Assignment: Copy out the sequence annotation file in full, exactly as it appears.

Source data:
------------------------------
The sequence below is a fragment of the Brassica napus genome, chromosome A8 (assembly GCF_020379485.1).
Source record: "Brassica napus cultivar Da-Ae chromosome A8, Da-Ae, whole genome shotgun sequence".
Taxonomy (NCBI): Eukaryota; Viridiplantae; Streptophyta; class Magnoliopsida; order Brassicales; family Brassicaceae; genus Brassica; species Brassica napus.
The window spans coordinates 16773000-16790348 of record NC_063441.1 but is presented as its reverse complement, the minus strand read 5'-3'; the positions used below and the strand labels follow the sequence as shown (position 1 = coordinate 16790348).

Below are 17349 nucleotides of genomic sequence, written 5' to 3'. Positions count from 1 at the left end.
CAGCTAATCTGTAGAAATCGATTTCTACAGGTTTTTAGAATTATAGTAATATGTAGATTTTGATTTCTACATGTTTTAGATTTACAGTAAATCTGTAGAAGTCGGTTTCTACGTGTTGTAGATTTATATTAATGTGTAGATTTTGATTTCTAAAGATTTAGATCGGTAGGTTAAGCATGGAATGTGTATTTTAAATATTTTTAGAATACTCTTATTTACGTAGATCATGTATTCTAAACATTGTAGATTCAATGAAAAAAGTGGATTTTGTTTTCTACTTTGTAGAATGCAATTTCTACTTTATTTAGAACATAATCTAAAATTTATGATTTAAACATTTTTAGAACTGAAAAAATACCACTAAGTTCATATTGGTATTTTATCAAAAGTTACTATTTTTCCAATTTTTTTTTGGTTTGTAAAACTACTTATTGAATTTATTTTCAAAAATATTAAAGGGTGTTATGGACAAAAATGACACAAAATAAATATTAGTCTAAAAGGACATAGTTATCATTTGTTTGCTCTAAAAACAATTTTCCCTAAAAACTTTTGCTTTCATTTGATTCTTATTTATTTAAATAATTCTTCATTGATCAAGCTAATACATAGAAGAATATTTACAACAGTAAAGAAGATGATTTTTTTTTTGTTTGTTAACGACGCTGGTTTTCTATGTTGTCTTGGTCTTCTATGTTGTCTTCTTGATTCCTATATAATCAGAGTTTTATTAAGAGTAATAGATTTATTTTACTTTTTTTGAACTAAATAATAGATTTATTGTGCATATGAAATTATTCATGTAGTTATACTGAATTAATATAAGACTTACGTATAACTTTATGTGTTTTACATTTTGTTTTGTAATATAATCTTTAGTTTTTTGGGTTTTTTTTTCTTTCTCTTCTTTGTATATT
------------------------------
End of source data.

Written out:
The sequence below is a fragment of the Brassica napus genome, chromosome A8 (assembly GCF_020379485.1).
Source record: "Brassica napus cultivar Da-Ae chromosome A8, Da-Ae, whole genome shotgun sequence".
Taxonomy (NCBI): Eukaryota; Viridiplantae; Streptophyta; class Magnoliopsida; order Brassicales; family Brassicaceae; genus Brassica; species Brassica napus.
The window spans coordinates 16773000-16790348 of record NC_063441.1 but is presented as its reverse complement, the minus strand read 5'-3'; the positions used below and the strand labels follow the sequence as shown (position 1 = coordinate 16790348).

Below are 17349 nucleotides of genomic sequence, written 5' to 3'. Positions count from 1 at the left end.
CAGCTAATCTGTAGAAATCGATTTCTACAGGTTTTTAGAATTATAGTAATATGTAGATTTTGATTTCTACATGTTTTAGATTTACAGTAAATCTGTAGAAGTCGGTTTCTACGTGTTGTAGATTTATATTAATGTGTAGATTTTGATTTCTAAAGATTTAGATCGGTAGGTTAAGCATGGAATGTGTATTTTAAATATTTTTAGAATACTCTTATTTACGTAGATCATGTATTCTAAACATTGTAGATTCAATGAAAAAAGTGGATTTTGTTTTCTACTTTGTAGAATGCAATTTCTACTTTATTTAGAACATAATCTAAAATTTATGATTTAAACATTTTTAGAACTGAAAAAATACCACTAAGTTCATATTGGTATTTTATCAAAAGTTACTATTTTTCCAATTTTTTTTTGGTTTGTAAAACTACTTATTGAATTTATTTTCAAAAATATTAAAGGGTGTTATGGACAAAAATGACACAAAATAAATATTAGTCTAAAAGGACATAGTTATCATTTGTTTGCTCTAAAAACAATTTTCCCTAAAAACTTTTGCTTTCATTTGATTCTTATTTATTTAAATAATTCTTCATTGATCAAGCTAATACATAGAAGAATATTTACAACAGTAAAGAAGATGATTTTTTTTTTGTTTGTTAACGACGCTGGTTTTCTATGTTGTCTTGGTCTTCTATGTTGTCTTCTTGATTCCTATATAATCAGAGTTTTATTAAGAGTAATAGATTTATTTTACTTTTTTTGAACTAAATAATAGATTTATTGTGCATATGAAATTATTCATGTAGTTATACTGAATTAATATAAGACTTACGTATAACTTTATGTGTTTTACATTTTGTTTTGTAATATAATCTTTAGTTTTTTGGGTTTTTTTTTCTTTCTCTTCTTTGTATATT